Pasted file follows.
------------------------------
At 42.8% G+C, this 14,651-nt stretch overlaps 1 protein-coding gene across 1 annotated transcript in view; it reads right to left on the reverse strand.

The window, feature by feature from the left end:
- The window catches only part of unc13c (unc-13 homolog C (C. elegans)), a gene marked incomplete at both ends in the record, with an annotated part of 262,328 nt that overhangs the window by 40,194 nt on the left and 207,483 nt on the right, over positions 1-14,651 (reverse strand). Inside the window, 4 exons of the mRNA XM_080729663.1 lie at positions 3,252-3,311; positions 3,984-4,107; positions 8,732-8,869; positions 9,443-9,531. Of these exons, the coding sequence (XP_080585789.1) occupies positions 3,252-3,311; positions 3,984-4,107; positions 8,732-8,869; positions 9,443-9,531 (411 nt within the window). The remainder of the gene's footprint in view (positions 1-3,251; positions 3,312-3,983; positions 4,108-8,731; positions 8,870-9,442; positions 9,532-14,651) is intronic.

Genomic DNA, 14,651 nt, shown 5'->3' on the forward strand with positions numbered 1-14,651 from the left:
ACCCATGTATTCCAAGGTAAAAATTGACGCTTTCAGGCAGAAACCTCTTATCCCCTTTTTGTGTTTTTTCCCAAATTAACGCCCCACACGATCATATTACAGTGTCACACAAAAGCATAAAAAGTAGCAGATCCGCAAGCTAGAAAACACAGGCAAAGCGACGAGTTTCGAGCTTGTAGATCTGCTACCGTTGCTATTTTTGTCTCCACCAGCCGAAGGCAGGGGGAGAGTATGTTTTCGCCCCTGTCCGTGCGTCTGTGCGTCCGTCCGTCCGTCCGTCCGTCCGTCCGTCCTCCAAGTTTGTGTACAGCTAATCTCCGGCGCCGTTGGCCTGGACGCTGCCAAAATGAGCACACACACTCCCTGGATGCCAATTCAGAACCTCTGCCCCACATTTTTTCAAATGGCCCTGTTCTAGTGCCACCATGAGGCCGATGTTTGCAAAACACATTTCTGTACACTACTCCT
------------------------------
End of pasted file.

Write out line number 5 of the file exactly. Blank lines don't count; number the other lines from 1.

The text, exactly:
ACCCATGTATTCCAAGGTAAAAATTGACGCTTTCAGGCAGAAACCTCTTATCCCCTTTTTGTGTTTTTTCCCAAATTAACGCCCCACACGATCATATTACAGTGTCACACAAAAGCATAAAAAGTAGCAGATCCGCAAGCTAGAAAACACAGGCAAAGCGACGAGTTTCGAGCTTGTAGATCTGCTACCGTTGCTATTTTTGTCTCCACCAGCCGAAGGCAGGGGGAGAGTATGTTTTCGCCCCTGTCCGTGCGTCTGTGCGTCCGTCCGTCCGTCCGTCCGTCCGTCCGTCCTCCAAGTTTGTGTACAGCTAATCTCCGGCGCCGTTGGCCTGGACGCTGCCAAAATGAGCACACACACTCCCTGGATGCCAATTCAGAACCTCTGCCCCACATTTTTTCAAATGGCCCTGTTCTAGTGCCACCATGAGGCCGATGTTTGCAAAACACATTTCTGTACACTACTCCT